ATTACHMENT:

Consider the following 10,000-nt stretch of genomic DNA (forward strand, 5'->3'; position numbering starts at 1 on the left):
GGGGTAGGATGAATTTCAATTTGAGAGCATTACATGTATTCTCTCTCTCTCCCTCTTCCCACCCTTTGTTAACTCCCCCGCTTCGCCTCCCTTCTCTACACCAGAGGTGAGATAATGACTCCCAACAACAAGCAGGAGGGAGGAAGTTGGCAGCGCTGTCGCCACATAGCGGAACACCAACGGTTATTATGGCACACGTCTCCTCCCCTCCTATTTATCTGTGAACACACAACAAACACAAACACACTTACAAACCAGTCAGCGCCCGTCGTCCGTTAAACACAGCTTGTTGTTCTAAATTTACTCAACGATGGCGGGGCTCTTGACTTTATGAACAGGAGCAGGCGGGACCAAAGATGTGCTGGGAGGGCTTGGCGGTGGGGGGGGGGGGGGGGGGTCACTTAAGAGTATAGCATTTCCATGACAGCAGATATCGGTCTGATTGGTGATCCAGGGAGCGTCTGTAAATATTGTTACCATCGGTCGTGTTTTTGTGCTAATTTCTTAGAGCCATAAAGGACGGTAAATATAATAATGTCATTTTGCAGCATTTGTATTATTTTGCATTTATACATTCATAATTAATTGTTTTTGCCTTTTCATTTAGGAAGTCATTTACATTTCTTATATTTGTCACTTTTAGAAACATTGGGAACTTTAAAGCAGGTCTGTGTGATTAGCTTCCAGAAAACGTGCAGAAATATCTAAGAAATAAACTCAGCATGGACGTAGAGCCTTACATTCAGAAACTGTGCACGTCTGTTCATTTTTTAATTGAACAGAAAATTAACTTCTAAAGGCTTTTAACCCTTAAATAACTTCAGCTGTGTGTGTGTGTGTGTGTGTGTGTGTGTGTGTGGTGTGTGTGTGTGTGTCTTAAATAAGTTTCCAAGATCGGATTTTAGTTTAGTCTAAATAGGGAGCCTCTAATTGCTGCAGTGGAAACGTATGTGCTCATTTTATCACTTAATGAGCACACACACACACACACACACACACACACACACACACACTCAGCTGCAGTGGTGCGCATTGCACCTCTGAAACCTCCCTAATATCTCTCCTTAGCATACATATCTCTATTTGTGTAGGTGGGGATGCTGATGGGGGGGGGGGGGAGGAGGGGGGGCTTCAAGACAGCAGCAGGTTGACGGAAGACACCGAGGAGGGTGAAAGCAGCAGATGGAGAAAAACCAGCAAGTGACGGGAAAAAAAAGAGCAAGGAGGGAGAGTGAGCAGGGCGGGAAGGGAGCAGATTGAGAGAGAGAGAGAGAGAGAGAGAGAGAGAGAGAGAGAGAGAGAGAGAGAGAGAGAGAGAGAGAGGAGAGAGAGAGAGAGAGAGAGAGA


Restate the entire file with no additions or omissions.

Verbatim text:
Consider the following 10,000-nt stretch of genomic DNA (forward strand, 5'->3'; position numbering starts at 1 on the left):
GGGGTAGGATGAATTTCAATTTGAGAGCATTACATGTATTCTCTCTCTCTCCCTCTTCCCACCCTTTGTTAACTCCCCCGCTTCGCCTCCCTTCTCTACACCAGAGGTGAGATAATGACTCCCAACAACAAGCAGGAGGGAGGAAGTTGGCAGCGCTGTCGCCACATAGCGGAACACCAACGGTTATTATGGCACACGTCTCCTCCCCTCCTATTTATCTGTGAACACACAACAAACACAAACACACTTACAAACCAGTCAGCGCCCGTCGTCCGTTAAACACAGCTTGTTGTTCTAAATTTACTCAACGATGGCGGGGCTCTTGACTTTATGAACAGGAGCAGGCGGGACCAAAGATGTGCTGGGAGGGCTTGGCGGTGGGGGGGGGGGGGGGGGGTCACTTAAGAGTATAGCATTTCCATGACAGCAGATATCGGTCTGATTGGTGATCCAGGGAGCGTCTGTAAATATTGTTACCATCGGTCGTGTTTTTGTGCTAATTTCTTAGAGCCATAAAGGACGGTAAATATAATAATGTCATTTTGCAGCATTTGTATTATTTTGCATTTATACATTCATAATTAATTGTTTTTGCCTTTTCATTTAGGAAGTCATTTACATTTCTTATATTTGTCACTTTTAGAAACATTGGGAACTTTAAAGCAGGTCTGTGTGATTAGCTTCCAGAAAACGTGCAGAAATATCTAAGAAATAAACTCAGCATGGACGTAGAGCCTTACATTCAGAAACTGTGCACGTCTGTTCATTTTTTAATTGAACAGAAAATTAACTTCTAAAGGCTTTTAACCCTTAAATAACTTCAGCTGTGTGTGTGTGTGTGTGTGTGTGTGTGTGTGTGGTGTGTGTGTGTGTGTCTTAAATAAGTTTCCAAGATCGGATTTTAGTTTAGTCTAAATAGGGAGCCTCTAATTGCTGCAGTGGAAACGTATGTGCTCATTTTATCACTTAATGAGCACACACACACACACACACACACACACACACACACACACTCAGCTGCAGTGGTGCGCATTGCACCTCTGAAACCTCCCTAATATCTCTCCTTAGCATACATATCTCTATTTGTGTAGGTGGGGATGCTGATGGGGGGGGGGGGGAGGAGGGGGGGCTTCAAGACAGCAGCAGGTTGACGGAAGACACCGAGGAGGGTGAAAGCAGCAGATGGAGAAAAACCAGCAAGTGACGGGAAAAAAAAGAGCAAGGAGGGAGAGTGAGCAGGGCGGGAAGGGAGCAGATTGAGAGAGAGAGAGAGAGAGAGAGAGAGAGAGAGAGAGAGAGAGAGAGAGAGAGAGAGAGAGAGAGGAGAGAGAGAGAGAGAGAGAGAGA